WITH fuel prices continuing to soar and thieves becoming ever more resourceful in their quest to steal “liquid gold”, Cameron Forecourt says the market is focusing more sharply than ever on tank security and accurate monitoring.
The company, which has more than 30 years’ experience in providing a complete turnkey package of services embracing the supply, installation and maintenance of fuel tank, pumps and their associated control and gauging systems, is helping customers make their tanks and stocks less vulnerable to thieves.
Not only can thieves escape with valuable fuel and cause substantial damage to installations, many are also reckless in their actions, often leaving fuel flowing when they have siphoned what they can carry.
Comments Martyn Gent, Cameron’s Sales and Marketing Manager: “There is no ‘silver bullet’ available to immediately safeguard your fuel storage installation against theft, but there are many measures which can be taken to make it that much more difficult for thieves to help themselves to your valuable assets.”
Physical deterrents such as high fences, barriers, restricted access to fuelling areas and advanced surveillance using security cameras all play their part.
One unusual installation saw a customer go for a “belt and braces” approach by having a new fuelling installation, including pump, tanks and ancillaries installed within a sea container, providing both a disguise and an extra layer of protection in one process.
It’s at the point of storage and dispensing that more subtle security can be employed using the latest developments in fuelling technology. Bunded or double-skinned tanks with discreet and protected pipework make it that much harder for thieves. Adds Martyn Gent: “One thing we do know about these people is that they are not keen on hard work and will soon be off in search of an easier goal if things begin to get difficult.”
Other deterrents include pressure regulating and anti-syphon valves which can sense and stem any unauthorised fuel flow in the pipework. Not only do these valves provide security against theft but also give added environmental protection by arresting the flow of fuel, therefore preventing pollution.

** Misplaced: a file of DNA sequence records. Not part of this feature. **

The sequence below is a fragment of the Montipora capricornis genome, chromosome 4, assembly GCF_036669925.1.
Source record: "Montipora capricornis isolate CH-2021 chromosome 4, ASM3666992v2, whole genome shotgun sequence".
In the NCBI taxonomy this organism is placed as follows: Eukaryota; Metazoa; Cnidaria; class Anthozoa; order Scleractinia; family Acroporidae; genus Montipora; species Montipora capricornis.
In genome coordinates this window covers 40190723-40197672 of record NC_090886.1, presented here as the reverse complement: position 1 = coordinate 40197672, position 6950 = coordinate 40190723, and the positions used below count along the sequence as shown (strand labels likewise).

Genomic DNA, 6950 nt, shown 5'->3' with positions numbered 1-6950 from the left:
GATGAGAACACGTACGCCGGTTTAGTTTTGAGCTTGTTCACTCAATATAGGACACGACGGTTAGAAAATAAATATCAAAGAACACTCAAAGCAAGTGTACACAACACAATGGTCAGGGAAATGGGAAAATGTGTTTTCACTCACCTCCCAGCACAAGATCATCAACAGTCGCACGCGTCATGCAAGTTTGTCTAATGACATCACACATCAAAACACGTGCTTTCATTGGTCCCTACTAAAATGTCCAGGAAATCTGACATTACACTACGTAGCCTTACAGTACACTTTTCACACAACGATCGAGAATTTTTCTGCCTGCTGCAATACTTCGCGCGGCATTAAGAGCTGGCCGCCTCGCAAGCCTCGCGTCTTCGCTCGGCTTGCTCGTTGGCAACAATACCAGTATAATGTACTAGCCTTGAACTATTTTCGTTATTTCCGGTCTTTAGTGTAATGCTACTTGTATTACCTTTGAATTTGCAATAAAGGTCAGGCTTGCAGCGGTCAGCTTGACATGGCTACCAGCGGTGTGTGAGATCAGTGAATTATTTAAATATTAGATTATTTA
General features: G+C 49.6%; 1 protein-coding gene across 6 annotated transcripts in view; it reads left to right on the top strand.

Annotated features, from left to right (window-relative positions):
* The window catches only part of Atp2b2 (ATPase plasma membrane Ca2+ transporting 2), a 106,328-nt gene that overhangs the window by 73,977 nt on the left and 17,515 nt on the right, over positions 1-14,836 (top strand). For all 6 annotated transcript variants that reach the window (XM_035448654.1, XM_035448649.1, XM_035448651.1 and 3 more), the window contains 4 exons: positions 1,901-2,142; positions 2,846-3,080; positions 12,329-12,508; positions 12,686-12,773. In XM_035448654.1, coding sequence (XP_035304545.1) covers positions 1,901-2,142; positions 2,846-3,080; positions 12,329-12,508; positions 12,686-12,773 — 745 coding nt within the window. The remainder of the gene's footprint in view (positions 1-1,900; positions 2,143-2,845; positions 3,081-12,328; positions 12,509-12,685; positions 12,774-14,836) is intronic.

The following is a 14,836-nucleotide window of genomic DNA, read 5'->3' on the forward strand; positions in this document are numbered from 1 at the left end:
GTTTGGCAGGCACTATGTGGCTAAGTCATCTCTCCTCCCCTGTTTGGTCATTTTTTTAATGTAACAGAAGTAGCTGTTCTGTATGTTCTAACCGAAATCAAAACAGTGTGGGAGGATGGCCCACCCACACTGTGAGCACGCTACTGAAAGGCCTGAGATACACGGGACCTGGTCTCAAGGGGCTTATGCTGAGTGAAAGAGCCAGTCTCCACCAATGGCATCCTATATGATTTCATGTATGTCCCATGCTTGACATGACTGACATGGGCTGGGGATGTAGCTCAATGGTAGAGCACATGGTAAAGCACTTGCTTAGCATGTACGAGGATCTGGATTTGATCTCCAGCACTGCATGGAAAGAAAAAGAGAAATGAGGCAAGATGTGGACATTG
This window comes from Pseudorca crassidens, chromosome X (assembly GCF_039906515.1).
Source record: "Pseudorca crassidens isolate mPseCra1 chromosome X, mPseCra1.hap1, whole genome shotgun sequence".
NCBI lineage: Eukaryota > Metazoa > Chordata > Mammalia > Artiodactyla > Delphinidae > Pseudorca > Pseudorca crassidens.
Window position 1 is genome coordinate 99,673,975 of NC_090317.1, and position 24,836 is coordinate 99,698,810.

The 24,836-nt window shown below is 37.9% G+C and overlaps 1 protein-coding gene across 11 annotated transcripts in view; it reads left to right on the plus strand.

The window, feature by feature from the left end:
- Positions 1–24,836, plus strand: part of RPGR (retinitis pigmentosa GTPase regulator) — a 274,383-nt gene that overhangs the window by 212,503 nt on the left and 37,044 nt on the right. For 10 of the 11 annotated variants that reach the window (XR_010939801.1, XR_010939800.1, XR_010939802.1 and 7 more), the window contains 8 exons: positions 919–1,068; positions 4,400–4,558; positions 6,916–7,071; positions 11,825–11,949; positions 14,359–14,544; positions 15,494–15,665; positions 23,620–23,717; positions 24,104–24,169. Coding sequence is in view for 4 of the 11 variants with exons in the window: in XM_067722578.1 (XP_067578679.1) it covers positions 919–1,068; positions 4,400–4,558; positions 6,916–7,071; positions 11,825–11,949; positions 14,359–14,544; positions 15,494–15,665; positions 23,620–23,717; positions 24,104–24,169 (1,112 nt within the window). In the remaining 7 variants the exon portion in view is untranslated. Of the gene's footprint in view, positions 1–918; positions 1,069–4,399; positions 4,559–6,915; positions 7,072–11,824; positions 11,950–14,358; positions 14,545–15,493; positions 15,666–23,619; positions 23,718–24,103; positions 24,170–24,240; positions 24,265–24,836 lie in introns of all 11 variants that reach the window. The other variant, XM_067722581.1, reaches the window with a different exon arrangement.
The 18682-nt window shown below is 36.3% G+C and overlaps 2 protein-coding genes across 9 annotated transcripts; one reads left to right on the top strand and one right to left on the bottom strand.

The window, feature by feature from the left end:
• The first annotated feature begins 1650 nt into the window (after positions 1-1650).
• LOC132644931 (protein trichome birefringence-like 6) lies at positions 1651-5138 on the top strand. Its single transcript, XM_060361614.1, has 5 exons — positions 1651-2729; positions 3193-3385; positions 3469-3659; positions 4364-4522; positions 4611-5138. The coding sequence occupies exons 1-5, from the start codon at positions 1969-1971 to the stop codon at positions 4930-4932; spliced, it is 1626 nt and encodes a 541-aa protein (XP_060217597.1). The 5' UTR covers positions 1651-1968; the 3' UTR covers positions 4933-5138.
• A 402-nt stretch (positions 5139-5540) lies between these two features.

With fuel prices soaring, it is essential to efficiently and accurately monitor the level of fuel in the tanks and many installations now incorporate advanced electronic tank gauging. These extremely accurate “electronic dipsticks” not only sense fuel being drawn but also maintain an accurate record of the amount of fuel delivered by the supplier. An operator who knows exactly how much fuel goes into a tank and is recording fuel usage can more easily detect deficiencies
On its own electronic gauging is an extremely useful tool for keeping a magic eye on stocks, but by integrating it with a computerised fuel management system, it adds a totally new dimension to create an omniscient ally in the battle against theft.
Fuel Management systems traditionally provide data including fuel usage, mileage returns, driver performance and fuel costs. By integrating an electronic gauging system with a sophisticated management system such as Cameron’s Eclipse or Nova web-based system enhanced round the clock security can be provided by recognising vehicle fuelling activities outside of normal working hours, loss by sudden leakage, or use by unauthorised personnel.
Once a problem has been detected, the system is programmed to raise the alarm by sending a responsible person an immediate email or SMS text message.
“This provides a valuable early warning to alert on-site security or the police – a stitch in time could save an operator an awful lot,” adds Martyn Gent.
CAMERON FORECOURT IS EXHIBITING at FPS Expo 2011, Harrogate International Centre, April 13 & 14 and at the CV Show 2011, NEC, Birmingham, April 12-14.
CAPTION: Belts & Braces. Placing a fuel installation inside a sea container provides and extra physical “layer” of protection.
Cameron Forecourt will be exhibiting at the CV Show (Stand 4B70), NEC Birmingham, April 12-14, 2011 & at FPS Expo (Stand B50), Harrogate, also April 12-14, 2011.